We find that managers with military experience pursue less tax avoidance than other managers and pay an estimated $1–$2 million more in corporate taxes per firm-year. These managers also undertake less aggressive tax planning strategies with smaller tax reserves and fewer tax havens. Although they leave tax money on the table, boards hiring these managers benefit from reductions in other gray areas in corporate reporting. The broad implications are as follows: for employee selection, boards can consider employees’ personal characteristics as a control mechanism when outputs are difficult to contract ex ante or measure ex post.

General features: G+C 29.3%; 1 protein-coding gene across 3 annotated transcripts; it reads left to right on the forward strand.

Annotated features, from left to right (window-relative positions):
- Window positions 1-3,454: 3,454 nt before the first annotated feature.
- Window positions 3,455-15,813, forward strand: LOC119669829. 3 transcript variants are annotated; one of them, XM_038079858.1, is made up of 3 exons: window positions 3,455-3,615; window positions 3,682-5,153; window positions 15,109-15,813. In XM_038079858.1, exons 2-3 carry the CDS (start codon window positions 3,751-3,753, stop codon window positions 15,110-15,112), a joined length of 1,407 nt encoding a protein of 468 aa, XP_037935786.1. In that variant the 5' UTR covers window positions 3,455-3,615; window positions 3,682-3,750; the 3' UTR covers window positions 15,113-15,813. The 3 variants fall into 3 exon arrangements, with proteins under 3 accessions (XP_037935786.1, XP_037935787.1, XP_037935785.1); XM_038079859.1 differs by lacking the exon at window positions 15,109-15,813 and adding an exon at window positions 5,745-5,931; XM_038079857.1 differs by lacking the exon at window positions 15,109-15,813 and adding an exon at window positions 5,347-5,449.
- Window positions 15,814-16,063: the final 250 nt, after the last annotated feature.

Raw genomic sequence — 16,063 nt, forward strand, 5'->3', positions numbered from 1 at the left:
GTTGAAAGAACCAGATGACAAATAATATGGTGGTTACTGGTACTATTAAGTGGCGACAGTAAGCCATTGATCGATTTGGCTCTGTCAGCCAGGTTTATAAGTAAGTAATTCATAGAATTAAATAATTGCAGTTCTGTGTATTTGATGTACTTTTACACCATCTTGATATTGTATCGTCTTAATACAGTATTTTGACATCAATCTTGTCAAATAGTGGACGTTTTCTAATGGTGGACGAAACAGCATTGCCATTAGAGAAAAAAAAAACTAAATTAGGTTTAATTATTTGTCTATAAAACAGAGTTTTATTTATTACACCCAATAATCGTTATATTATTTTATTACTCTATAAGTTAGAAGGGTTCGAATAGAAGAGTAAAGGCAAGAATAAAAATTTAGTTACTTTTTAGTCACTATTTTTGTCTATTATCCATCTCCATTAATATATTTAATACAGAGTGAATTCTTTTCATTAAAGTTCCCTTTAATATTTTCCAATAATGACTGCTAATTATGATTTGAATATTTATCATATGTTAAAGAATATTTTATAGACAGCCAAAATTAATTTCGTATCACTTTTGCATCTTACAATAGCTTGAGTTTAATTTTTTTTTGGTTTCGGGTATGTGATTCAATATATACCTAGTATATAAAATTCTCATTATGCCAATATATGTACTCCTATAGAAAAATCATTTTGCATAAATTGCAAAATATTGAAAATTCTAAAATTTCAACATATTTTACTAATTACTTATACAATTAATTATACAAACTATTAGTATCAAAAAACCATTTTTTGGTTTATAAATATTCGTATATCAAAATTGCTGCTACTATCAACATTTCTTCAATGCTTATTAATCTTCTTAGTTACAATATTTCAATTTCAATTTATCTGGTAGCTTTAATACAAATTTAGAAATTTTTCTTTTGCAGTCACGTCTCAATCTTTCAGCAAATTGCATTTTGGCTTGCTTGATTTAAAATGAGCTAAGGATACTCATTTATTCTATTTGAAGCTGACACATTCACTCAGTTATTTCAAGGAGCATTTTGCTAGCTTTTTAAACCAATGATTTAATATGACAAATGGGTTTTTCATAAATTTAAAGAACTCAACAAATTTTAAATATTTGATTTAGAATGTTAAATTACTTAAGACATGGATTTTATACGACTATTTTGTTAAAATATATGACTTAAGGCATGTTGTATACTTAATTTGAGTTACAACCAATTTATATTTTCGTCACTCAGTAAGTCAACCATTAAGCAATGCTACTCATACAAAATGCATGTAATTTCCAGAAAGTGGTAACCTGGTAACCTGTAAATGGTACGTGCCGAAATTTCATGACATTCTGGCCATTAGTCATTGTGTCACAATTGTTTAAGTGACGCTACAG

Review of Accounting Studies – Springer Journals
Published: Nov 5, 2016
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